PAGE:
That’s a shame. Because while students, journalists and activists rack their brains trying to understand the politics of a country like Mexico, with its byzantine bureaucracy casting plenty of shadows in which to hide, Honduras is just small enough (politically and economically) to lay bare the true nature of Latin American politics.
Case in point, when a coup ousted the democratically elected president of Honduras in June 2009, the golpistas claimed the removal of President Manuel Zelaya was necessary to prevent him from changing the Honduran law and running for a second term—something prohibited by Article 239 of the Honduran constitution.
At least it was prohibited by the Honduran constitution until the five-member Sala Constitucional of the Supreme Court overturned the ban on reelection.
First, to be clear, Zelaya did not pull a Hugo Chávez, a Rafael Correa or an Evo Morales: he wasn’t trying to allow himself to be reelected. He simply wanted the 2009 presidential ballot to contain a non-binding referendum to see if the Honduran people were in favor of forming a constitutional assembly to draft a new constitution. Even if he had succeeded, again, the referendum would’ve been non-binding, and since the referendum would’ve been on the presidential ballot that selected a new president, any changes to the Honduran constitution would’ve had no effect on Zelaya, who would’ve already been out of office.
With the golpistas in power, however, the presidential election scheduled for November 2009 was carried out under heavy government repression. A majority of the vote went to Porfirio Lobo Sosa, a man of the golpista National Party—and the same man who lost to Zelaya back in 2005.
Much of Latin America refused to recognize the election results.
Lobo’s presidency was marked by continued repression and human rights violations. When four justices on the Sala Constitucional deemed the suspension of due process in his 2012 police clean-up law unconstitutional, he worked with National Congress President Juan Orlando Hernández to have the judges replaced by more pliant appointees. (In Honduras, the National Congress is charged with appointing justices to the Supreme Court, and things like “separation of powers” and “checks and balances” are merely quaint notions.)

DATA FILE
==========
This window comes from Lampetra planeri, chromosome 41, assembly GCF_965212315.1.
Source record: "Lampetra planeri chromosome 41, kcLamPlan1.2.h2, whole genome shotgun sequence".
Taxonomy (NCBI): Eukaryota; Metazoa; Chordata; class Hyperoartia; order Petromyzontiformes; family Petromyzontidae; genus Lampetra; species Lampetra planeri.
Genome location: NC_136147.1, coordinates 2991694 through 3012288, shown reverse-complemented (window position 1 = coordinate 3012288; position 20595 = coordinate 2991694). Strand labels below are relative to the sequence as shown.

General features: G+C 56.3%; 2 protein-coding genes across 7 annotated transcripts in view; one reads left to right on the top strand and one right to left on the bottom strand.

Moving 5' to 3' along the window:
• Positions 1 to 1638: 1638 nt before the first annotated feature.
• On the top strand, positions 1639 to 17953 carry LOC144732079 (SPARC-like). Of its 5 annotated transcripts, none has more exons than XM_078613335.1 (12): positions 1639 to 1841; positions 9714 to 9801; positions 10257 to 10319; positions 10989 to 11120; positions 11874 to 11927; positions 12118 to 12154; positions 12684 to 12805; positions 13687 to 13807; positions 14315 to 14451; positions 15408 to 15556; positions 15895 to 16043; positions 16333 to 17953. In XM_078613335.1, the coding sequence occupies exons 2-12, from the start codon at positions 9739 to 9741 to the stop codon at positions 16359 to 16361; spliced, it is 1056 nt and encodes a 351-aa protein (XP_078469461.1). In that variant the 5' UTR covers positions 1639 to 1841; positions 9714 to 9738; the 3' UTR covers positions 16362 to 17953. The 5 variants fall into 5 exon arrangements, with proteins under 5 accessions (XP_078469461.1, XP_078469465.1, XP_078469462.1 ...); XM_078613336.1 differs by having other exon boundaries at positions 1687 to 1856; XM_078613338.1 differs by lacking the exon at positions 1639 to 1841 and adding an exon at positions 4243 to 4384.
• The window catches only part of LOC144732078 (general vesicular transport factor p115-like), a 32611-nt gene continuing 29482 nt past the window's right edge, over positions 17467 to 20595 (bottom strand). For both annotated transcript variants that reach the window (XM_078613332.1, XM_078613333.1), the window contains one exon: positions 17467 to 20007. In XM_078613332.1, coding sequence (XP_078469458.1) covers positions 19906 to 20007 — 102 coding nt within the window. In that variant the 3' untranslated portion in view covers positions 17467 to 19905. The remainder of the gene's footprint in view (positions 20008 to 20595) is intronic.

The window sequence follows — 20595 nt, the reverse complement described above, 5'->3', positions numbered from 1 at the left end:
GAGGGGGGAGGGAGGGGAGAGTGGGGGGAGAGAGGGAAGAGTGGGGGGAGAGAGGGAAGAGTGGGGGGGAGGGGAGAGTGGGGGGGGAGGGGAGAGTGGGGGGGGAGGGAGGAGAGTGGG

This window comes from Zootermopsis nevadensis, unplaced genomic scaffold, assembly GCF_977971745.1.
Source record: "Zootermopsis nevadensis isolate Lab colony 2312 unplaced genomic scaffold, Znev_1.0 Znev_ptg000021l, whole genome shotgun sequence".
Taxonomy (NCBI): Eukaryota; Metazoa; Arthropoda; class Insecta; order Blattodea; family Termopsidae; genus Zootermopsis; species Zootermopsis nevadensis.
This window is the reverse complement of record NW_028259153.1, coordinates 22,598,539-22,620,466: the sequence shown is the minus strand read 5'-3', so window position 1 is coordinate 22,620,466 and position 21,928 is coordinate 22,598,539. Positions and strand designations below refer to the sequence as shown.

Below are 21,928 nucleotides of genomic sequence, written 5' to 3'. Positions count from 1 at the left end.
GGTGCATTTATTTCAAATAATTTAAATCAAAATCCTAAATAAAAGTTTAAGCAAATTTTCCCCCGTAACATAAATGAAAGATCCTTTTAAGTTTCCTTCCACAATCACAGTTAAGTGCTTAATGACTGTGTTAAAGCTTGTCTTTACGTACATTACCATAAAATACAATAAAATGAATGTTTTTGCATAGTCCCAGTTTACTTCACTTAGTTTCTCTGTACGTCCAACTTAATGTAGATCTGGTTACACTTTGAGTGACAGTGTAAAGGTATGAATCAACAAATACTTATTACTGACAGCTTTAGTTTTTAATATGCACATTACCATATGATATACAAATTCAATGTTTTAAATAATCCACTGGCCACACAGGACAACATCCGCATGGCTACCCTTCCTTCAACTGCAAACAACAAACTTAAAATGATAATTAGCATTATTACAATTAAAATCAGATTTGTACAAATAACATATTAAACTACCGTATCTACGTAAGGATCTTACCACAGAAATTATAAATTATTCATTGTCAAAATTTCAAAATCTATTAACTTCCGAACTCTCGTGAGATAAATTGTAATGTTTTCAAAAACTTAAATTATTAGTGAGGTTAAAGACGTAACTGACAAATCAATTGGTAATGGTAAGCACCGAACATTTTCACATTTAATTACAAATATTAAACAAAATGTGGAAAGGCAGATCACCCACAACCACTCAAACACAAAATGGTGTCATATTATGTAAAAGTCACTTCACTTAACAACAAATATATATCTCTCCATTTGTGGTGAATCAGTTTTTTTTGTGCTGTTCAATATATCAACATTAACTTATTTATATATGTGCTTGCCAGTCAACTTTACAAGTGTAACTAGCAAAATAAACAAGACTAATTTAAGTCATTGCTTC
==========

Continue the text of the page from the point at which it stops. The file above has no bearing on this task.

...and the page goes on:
Hernández is also a card-carrying Nationalist, having been elected head of the National Congress around the time Lobo was elected president. The Supreme Court was getting ready to hear an appeal from Ricardo Álvarez, the then-mayor of Tegucigalpa and Hernández’s primary challenger for the 2013 presidential election, when Hernández fired the four justices.
Guess who became president after Lobo.
And, yes, the five justices that have now voted to allow President Hernández to run for reelection were either appointed by him or his lackeys in the National Congress.
Overturning the ban on reelection is suddenly kosher, now that it’s the Nationalists who want it.
But this isn’t a simple matter of election laws. This is about who can have power, and for how long.
Dinant Corporation, Honduras’ largest palm oil producer, happens to be one of those businesses. It’s owned by Miguel Facussé, the country’s richest and most powerful man — and, according to the U.S. State Department, a known narcotrafficker.
Facussé was also a major backer of the 2009 coup.
Since the coup regime took power, the nonagenarian palm oil baron has been allowed to wage an all-out war against the campesinos in Bajo Aguán, 772 square miles of fertile land once owned by the United Fruit Company but now controlled by Dinant. Facussé’s private army is backed by the Honduran military and police, which in turn is funded and trained by the U.S. government.
Oh, and remember how I said much of Latin America condemned the 2009 election? Guess which “Leader of the Free World” approved.
In fact, the United States eagerly appointed a new ambassador to Honduras who had earned a reputation as an expert in biofuels—like palm oil.
That’s what’s behind all this reelection business. Zelaya wanted to help the people of Honduras, so he had to go. President Hernández and the rest of the golpistas look to cater to U.S. business interests, so they must remain in power. Which is why the United States lends as much support to this most recent coup as it did the ones in 2012 and 2009.
The same thing happens more or less throughout Latin America, from Mexico to Brazil, from Costa Rica to Puerto Rico. If there’s upheaval in one place, it’s because the people refuse to expose their country to such vultures. If things are peaceful in another place, it’s only because the vultures are allowed to have their fill.
If you fail to see what’s going on in a nation as tiny and transparent as Honduras, then you won’t be able to understand what’s going on in the behemoths of Latin America.
But maybe that’s why Honduras never gets any attention to begin with.
After all, banana republics don’t grow on trees.
Hector Luis Alamo is a Chicago-based writer. You can connect with him @HectorLuisAlamo.